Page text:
Track days offer enthusiast drivers a chance to test the limits of their talent on local closed courses without shredding their licences. Canadian Tire Motorsport Park (CTMP) east of Toronto, for example, hosts more than two dozen a year for marques such as BMW, Porsche and Ferrari.
But tracks such as CTMP and Mont-Tremblant are old-school venues with limited access. Those who need more are embracing the automotive equivalent of the private golf and country club.
Private track clubs are nothing new in the United States, where enthusiasts ante up tens of thousands of dollars to join California’s Thermal Club or the Motorsport Ranch in Texas.
Country-club tracks that combine hot lapping with luxury amenities have been absent from Canada but two British Columbia projects are finally bringing the concept north.
A group of ex-racers that includes Formula One and IndyCar champion Jacques Villeneuve is behind Area 27, being developed in British Columbia’s South Okanagan.
Meanwhile, the Vancouver Island Motorsport Resort (VIMR) is being built in the Cowichan Valley by the island’s German Auto Import Group (GAIN).
Construction has begun on a course about 45 minutes north of Victoria, designed by Tilke Engineering, the German company responsible for most of the newer Formula One circuits. It’s scheduled to open next May.
Area 27, named for the racing number used by Villeneuve (who designed the five-kilometre course) and his legendary father, Gilles, will be located on Osoyoos Indian Band land. President Bill Drossos said once Ottawa approves its 99-year lease, former Players-GM series racer Trevor Seibert’s excavating company will break ground this fall, with driveable pavement in place by May.
Racer Richard Spenard – who coached Villeneuve, Patrick Carpentier and the late Greg Moore – will oversee driver training.
Details of club arrangements at VIMR were not available. GAIN principal Peter Trzewik turned down an interview request after his company cancelled recent plans to invite journalists to tour the project, citing a forest-fire threat.
The buy-in for Area 27 will be $30,000 for a charter family membership, plus $3,000 in annual dues, climbing to $40,000 once memberships, which are transferable, rise past 200.
Drossos said the club has sold about a third of its initial target of 300 memberships to fund construction.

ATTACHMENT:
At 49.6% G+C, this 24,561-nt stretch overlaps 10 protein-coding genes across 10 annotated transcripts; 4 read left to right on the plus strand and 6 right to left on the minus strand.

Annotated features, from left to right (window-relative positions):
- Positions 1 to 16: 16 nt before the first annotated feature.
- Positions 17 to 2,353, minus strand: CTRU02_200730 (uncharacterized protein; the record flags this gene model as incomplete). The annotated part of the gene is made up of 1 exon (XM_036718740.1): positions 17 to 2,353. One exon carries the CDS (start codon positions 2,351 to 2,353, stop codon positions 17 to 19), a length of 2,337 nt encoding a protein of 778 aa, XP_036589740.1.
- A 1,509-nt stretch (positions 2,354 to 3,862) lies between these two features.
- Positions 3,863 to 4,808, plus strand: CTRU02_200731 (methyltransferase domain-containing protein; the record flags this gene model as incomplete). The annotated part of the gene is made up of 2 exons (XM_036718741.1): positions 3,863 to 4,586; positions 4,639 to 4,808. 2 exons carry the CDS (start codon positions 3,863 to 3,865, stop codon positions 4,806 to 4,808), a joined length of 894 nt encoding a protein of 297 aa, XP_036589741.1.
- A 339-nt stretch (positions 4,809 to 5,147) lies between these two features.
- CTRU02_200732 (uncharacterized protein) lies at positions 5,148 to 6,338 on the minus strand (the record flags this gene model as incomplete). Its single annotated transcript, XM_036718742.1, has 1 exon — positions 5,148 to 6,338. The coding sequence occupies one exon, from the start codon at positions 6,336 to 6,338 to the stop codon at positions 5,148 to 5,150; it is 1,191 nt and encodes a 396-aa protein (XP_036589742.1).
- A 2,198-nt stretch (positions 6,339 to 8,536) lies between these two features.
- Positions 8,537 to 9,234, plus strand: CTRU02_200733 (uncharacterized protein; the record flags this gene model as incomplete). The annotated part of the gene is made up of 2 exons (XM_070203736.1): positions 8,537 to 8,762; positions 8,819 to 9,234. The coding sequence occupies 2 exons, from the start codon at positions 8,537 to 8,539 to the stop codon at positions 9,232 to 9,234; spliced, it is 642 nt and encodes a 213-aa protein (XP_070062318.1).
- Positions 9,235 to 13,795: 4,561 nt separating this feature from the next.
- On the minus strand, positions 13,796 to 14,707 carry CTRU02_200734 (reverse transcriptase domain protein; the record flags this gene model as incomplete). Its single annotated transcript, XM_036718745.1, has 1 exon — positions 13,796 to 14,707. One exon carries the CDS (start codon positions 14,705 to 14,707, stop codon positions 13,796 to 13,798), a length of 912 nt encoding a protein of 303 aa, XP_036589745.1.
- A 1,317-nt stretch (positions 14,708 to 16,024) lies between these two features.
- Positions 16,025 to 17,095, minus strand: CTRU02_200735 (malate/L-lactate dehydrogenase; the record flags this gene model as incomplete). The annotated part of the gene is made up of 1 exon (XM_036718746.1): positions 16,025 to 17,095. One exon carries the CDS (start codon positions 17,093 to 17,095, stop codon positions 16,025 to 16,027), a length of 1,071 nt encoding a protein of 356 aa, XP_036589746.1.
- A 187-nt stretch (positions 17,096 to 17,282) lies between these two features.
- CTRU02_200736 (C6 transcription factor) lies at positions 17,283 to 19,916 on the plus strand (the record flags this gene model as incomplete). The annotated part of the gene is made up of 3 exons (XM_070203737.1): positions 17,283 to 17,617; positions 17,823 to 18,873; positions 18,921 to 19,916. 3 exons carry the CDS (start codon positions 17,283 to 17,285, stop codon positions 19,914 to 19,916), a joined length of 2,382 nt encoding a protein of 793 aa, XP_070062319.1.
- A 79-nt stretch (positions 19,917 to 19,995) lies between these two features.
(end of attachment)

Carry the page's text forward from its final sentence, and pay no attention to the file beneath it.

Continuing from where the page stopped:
The heavy financial hit has not scared off “regular people,” Drossos said. Members range from middle-class gearheads to wealthy entrepreneurs.
“We’ve got one guy who’s a mechanic at Canadian Tire, a senior tech,” he said.
Although Area 27’s website features images of Ferraris, Porsches and McLarens (a $105,000 corporate member), Drossos said the place is not about supercars.
“Most of the people that buy those cars buy them to [say] ‘Look at me, look what I have,’” he said. “We’ve got some older guys with vintage cars, like old Morgans, Austin-Healeys.
“There’s only really one common denominator, that’s a desire to want to drive their machine and find out more about themselves, to become a better driver and have a venue to use their car. Or bike; we’ve got a lot of motorcycle members, too.”
Membership has drawn from British Columbia and Alberta, with interest from Ontario and as far away as Mexico, including people who have Okanagan vacation homes.
“They’re looking at keeping a car out here and just fly in two or three times a year,” Drossos said.
If Area 27 has a model, it may be Virginia International Raceway (VIR), which opened in 1957 in the heyday of sports-car racing but closed in 1974. It was resurrected as a motorsport resort in 2000 and now has about 400 members. Initiation fees are $3,000 (U.S.), with $175 monthly dues.
VIR also hosts races and is a testing venue for auto makers, something Area 27 expects to be as well. And like VIR, Area 27 plans housing development on the property. You can buy or rent a villa at VIR or rent a suite right over the pit-lane garages.
“One thing, though,” said marketing director Mike Rose, “is you can’t sleep late.”
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